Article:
the further you explore the more intimate the spaces become. nestled at the back of the hotel is the punch room, a fumed-oak paneled den inspired by the comfort of english country manor house libraries and nineteenth-century london’s private clubs. this is their modern reincarnation: a cocktail bar without a bar, where every drink is served on a silver salver by staff dedicated to the guests, furnished custom tufted banquettes in teal velvet, overstuffed mint green leather tub chairs, and dark brown leather club chairs.


away from the spectacular social spaces, the hotel is devoted to the personal, the private and the intimate — an individual experience of luxury and a retreat from the street. the hotel’s rooms are panelled in either dark walnut or light oak, subtly lit and furnished with tactile textiles, traditional tufted slipper-chairs by george smith, a ‘no color’ color palette, and gilt-framed dutch masters. look again: those seemingly traditional images are ‘remasters’ by photographer hendrik kerstens – decidedly modern masters, symbolizing the hotel’s unique combination of old and new.

berner tavern restaurant




berners tavern – london edition’s premiere restaurant is under the direction of executive chef jason atherton and hosts 140 guests, serving guests breakfast, lunch and dinner. tub chairs in the front of the space create a café-like setting, while banquettes in chestnut mohair and taupe leather and round, rift cut bleached oak tables define the central dining area. two large custom bronze chandeliers inspired by nyc’s grand central station scale down the original 5.5 meter (18-foot) ceilings to make the space more intimate, bringing focus to walls hung with a trunk archive curated series of photographic portraits, landscapes and still lifes in the manner of a private collection. the zinc topped bar is paired with custom leather upholstered stools and sits in front an illuminated, amber-backed display.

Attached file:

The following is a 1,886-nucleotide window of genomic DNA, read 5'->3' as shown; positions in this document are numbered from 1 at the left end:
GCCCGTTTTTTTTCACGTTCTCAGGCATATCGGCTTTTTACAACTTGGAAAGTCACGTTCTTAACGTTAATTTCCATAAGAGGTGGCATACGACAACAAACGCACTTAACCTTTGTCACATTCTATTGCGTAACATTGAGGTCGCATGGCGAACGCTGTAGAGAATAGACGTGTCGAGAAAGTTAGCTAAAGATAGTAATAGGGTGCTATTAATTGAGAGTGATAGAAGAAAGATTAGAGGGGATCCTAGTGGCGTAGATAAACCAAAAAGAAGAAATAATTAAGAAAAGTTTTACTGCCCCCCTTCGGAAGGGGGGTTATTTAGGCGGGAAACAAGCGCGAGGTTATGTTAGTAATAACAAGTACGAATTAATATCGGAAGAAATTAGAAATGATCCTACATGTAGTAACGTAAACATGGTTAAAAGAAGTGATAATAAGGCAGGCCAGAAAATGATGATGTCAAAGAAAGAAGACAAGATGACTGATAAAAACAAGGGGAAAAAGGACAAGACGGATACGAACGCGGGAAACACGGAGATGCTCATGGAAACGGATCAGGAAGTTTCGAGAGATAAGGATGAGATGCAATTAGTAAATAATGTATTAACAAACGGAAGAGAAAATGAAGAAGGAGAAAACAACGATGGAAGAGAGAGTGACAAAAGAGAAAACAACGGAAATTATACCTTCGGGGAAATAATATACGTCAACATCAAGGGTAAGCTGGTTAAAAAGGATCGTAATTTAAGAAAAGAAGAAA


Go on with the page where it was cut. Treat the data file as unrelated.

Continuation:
the walls are covered with paintings from a private collection




the individual is key, in the words of ian schrager, ‘the definition of luxury has changed: we’d rather be known for service than anything else.‘ this is where the expertise of the marriott group enables edition to deliver superlative service, coupled with the aesthetic atmospheres that have become the trademark of schrager’s hotels. this is the new lifestyle hotel where you don’t have to sacrifice anything, whether it be fun or work, to stay in the coolest place in town. ‘it’s a different reality,‘ is how schrager summaries the london edition, whose influences span three centuries, fusing the best of those ages into a multi-faceted jewel of a hotel glittering at the very heart of london town.

image © designboom




the location, berners street, was named after josius berners, who purchased land there in 1654. later it was used to build five conjoining houses in the classical style, which were converted in 1909 into a luxury hotel. during the edwardian years the berners hotel, as it was named, enjoyed a dazzling reputation at the heart of london nightlife, playing host to king edward VII as well as carl fabergé and other luminaries of the age.